FLINT, Michigan—Today, the U.S. Environmental Protection Agency (EPA) and the City of Flint celebrated recent progress being made to improve and safeguard the quality of drinking water in Flint. Regional Administrator Kurt Thiede also announced a new partnership to train local high school graduates for careers in the water sector workforce.
“Thanks to years of hard work, Flint’s water infrastructure has greatly improved,” said Region 5 Administrator Kurt Thiede. “The important steps that Flint is taking will make the city a model for other communities on how to safeguard residents from lead exposure.”
“Partnerships are key to building a better, stronger community. Working with the EPA and our other partners, we will continue moving this community forward,” said Flint Mayor Sheldon Neeley. “We still have work to do, but we are proud of the progress we are making on behalf of the residents of Flint.”
Over the past four years, EPA has worked hand in hand with the city to make tremendous improvements for drinking water quality. Specific efforts include:
• Using funding from a $100 million grant provided through the federal Water Infrastructure Improvements for the Nation Act, the city has been rapidly replacing lead and galvanized service lines throughout the city. More than 26,000 excavations were completed, resulting in the identification and replacement of over 9,700 lead service lines. Fewer than 500 service lines are left to be checked.
• In September, the city completed a landmark study on optimal corrosion control dosages for use in the drinking water distribution system. This study provides important insight to protect and prevent lead from entering the water.
• Under the federal Lead and Copper Rule, every six months the city is required to sample the drinking water of 60 homes for lead, including from homes with lead service lines. As more and more lead service lines are removed from the city, this has become difficult, but with technical assistance from EPA, the city is ahead of schedule and expects to complete this testing soon.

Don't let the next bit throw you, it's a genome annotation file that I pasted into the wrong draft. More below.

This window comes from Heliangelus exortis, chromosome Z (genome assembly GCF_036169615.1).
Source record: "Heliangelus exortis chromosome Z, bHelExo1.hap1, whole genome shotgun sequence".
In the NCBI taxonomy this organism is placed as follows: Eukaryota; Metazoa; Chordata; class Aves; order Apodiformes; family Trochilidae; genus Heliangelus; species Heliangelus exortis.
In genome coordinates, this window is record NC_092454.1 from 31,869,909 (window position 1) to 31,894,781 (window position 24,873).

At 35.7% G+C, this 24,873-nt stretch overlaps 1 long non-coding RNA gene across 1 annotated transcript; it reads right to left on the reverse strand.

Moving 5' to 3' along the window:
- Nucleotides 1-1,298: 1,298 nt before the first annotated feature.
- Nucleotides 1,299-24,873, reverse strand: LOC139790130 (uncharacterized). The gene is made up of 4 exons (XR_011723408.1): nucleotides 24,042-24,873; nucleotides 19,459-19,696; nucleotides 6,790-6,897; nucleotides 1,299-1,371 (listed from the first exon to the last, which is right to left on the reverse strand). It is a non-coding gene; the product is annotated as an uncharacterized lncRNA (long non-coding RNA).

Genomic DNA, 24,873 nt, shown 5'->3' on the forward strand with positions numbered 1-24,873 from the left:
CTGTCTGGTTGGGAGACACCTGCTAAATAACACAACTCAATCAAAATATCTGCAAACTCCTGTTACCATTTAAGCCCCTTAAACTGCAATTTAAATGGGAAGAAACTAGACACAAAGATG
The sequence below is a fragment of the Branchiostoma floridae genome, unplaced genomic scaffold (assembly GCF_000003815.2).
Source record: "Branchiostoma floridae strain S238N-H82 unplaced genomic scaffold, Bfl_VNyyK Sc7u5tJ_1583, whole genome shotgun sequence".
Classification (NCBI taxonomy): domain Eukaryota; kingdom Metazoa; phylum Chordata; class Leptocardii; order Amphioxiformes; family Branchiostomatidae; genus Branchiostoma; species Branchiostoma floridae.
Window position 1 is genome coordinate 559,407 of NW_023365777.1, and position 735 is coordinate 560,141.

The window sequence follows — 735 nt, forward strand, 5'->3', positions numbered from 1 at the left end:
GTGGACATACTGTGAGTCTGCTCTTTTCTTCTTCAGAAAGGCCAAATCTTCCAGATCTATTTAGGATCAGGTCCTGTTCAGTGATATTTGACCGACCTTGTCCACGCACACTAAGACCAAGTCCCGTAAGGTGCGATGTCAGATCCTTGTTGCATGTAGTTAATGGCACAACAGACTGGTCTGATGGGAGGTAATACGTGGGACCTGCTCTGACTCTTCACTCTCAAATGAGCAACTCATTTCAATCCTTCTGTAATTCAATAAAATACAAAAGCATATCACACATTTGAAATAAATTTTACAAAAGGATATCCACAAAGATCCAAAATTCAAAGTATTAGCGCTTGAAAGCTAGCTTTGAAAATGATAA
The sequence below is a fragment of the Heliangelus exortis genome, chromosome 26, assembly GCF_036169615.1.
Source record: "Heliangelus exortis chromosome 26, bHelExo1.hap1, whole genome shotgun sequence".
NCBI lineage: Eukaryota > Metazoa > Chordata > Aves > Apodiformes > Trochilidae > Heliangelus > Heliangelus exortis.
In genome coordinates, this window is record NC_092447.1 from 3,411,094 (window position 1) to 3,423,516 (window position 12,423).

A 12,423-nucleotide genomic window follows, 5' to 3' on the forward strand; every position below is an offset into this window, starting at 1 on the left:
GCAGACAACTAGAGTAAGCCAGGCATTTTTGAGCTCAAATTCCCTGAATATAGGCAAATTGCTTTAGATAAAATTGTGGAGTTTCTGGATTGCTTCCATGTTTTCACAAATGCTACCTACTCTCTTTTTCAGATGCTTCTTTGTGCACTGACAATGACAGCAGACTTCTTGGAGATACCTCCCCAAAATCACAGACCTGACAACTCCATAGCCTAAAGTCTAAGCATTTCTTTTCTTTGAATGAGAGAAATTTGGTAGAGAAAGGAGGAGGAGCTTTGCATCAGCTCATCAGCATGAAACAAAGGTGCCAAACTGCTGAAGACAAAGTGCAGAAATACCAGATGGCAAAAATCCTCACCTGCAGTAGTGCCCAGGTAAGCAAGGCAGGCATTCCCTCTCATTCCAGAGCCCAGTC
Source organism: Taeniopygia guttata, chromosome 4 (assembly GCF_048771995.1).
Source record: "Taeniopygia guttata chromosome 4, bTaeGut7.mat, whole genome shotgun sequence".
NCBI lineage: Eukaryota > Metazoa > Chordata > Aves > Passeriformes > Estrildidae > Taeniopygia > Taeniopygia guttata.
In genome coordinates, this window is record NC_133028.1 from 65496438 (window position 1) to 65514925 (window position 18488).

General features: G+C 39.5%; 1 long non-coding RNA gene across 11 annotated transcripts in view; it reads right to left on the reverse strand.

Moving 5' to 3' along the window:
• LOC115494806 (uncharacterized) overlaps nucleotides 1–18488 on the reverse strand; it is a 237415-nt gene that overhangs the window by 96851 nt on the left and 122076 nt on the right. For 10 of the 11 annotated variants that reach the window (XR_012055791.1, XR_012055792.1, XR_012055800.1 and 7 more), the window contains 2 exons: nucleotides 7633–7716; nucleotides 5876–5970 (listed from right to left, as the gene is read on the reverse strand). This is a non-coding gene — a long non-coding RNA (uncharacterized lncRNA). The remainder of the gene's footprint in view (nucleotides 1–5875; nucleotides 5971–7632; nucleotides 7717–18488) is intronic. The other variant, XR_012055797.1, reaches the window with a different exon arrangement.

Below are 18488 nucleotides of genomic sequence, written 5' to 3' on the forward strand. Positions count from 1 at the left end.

• The city and state recently finalized a “technical, managerial and financial capacity” agreement, which documents the city’s plan to continue to meet all Safe Drinking Water Act requirements.
• In the past year, important progress has been made on a number of infrastructure improvement projects that had been previously delayed. Construction has started on the city’s backup water source, which will provide additional reliability for the system. The city expects to complete the backup water source pipeline in May 2021. Construction also has started on a new chemical feed building, which is planned for completion in November 2021.
Additionally, like many water utilities across the country, Flint has struggled to attract the skilled workers needed to keep the water system operating. To address this issue, EPA, the City of Flint, and Delta College developed a program to train Flint high school students to work in this important field.
“Delta College will introduce students to this important and rewarding career opportunity, giving them a clear path to earn a degree in this field and potentially pursue a long-term career at the Flint Public Water System,” said Dr. Jean Goodnow, president of Delta College. “We’re pleased to be involved in this partnership because Delta is one of the few colleges in Michigan to offer a two-year program focused on providing the education and training necessary to work at a public water or wastewater treatment facility.”